On the other hand the western theater lacked ingenuity and full spectrum usage as part of its war doctrine. Probably the entire plan was concentrated on the eastern front and only a holding effort on the western front.

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Re: Operational Art or War Doctrine

Postby Deans » 13 Nov 2017 10:47

Kashi wrote:Deans, what were the plans in the Western Sector? Was it only about denting TSPA's belief that "The defence of the East lies in the West" or was it aimed at striking deep within W. Pak and use the gains as bargaining chips?


The plans in the West in 1971 were largely defensive. In 1965 we advanced in corps strength, both in the Lahore sector and into the Sakargarh bulge. This forced Pakistan on the defensive and relieved pressure on Akhnoor. In 1971, the advance was only into the Sakargarh bulge. We did not use our 2nd armored division (neither did Pakistan use its reserve 2 Corps). We did capture territory in the desert, but it was relatively unimportant. While we could have been more aggressive in the West, the onus was really on Pakistan to attack us, since that was the only way they could (in theory) compensate for setbacks in the East. Their pre-war planning probably assumed they would lose territory there, but not the whole country. So, at a strategic level, I believe we were correct in assuming a defensive posture in the West, while also ensuring most of the fighting was on Pakistani soil.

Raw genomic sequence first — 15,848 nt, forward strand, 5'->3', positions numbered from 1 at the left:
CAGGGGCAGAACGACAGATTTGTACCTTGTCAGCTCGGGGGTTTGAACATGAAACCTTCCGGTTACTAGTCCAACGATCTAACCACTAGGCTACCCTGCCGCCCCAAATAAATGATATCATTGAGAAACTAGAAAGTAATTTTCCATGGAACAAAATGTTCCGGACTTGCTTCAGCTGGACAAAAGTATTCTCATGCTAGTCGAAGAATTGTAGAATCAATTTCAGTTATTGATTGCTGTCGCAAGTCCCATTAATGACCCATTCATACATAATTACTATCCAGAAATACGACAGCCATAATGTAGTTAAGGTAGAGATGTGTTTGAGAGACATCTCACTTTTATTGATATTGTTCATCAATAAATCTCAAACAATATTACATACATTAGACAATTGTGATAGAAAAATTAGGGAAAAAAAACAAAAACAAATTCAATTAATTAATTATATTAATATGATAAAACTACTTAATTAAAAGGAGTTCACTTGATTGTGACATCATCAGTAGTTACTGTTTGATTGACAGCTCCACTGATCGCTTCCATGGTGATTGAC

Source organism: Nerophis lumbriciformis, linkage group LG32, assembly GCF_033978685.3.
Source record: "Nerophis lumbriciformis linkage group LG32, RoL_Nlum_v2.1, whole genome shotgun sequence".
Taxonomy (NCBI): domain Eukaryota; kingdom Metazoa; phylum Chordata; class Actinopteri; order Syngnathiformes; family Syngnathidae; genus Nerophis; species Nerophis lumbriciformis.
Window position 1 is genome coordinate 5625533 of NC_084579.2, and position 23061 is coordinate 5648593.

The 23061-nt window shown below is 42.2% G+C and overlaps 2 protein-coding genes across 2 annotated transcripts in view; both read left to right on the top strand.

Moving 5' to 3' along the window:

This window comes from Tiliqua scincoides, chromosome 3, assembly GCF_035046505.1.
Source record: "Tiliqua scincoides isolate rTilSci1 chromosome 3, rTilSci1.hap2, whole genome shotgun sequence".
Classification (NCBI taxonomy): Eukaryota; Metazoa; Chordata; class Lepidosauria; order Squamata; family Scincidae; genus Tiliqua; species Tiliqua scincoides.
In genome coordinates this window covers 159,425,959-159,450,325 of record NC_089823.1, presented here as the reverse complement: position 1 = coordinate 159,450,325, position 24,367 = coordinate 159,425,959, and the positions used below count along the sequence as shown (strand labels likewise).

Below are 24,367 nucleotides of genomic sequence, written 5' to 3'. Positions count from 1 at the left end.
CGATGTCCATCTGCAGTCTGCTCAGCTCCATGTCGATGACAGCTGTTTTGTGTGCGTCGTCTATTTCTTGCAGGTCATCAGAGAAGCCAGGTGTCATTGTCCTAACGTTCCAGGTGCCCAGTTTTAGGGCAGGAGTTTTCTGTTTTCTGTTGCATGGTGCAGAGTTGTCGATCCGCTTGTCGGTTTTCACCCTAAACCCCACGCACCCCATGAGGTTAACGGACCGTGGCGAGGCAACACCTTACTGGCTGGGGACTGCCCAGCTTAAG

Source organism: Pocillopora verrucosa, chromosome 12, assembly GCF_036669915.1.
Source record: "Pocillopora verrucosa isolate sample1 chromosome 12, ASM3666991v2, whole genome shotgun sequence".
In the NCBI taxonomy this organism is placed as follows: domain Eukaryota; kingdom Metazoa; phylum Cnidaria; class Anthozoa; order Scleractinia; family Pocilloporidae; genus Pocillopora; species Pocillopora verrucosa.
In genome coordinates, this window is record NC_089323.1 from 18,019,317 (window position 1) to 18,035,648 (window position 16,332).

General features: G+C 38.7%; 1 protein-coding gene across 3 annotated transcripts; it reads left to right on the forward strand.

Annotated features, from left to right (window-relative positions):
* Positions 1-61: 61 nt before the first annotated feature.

Last edited by Deans on 14 Nov 2017 08:45, edited 1 time in total.

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Re: Operational Art or War Doctrine

Postby ParGha » 13 Nov 2017 11:11

The Soviets had done a ton of very detailed work around force-sizes, scale and level of effort at operational level — so to talk about operational art without appreciating the work put into the operational science opens up the discussion to a lot of hand-waving and hot-air.

You have to understand that the scientific models were continually updated and enhanced with advent of computers, satellite reconnaissance, sensor networks, etc. in the 1950-90 period. The first two enabled the effective addition of a fourth dimension -time- to operational planning, and resulted in development of the AirLand Battle doctrine in th US.

In the Indian context, the Sundarji Doctrine -though supposedly inspired by AirLand Battle Doctrine he was exposed at Carlisle Barracks- did not take into account the time dimension. It was apparent as early as 1997/98 in EX TriShakti, and reportedly gave birth to the Cold Start Doctrine. The newer technologies can enable Cold Start to better address the four dimensional problem, it also introduces a new dimension of warfare — i.e the virtual/cyberspace. Interesting times ahead.

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Re: Operational Art or War Doctrine

Postby ramana » 01 Dec 2017 23:07

Coming back to this thread.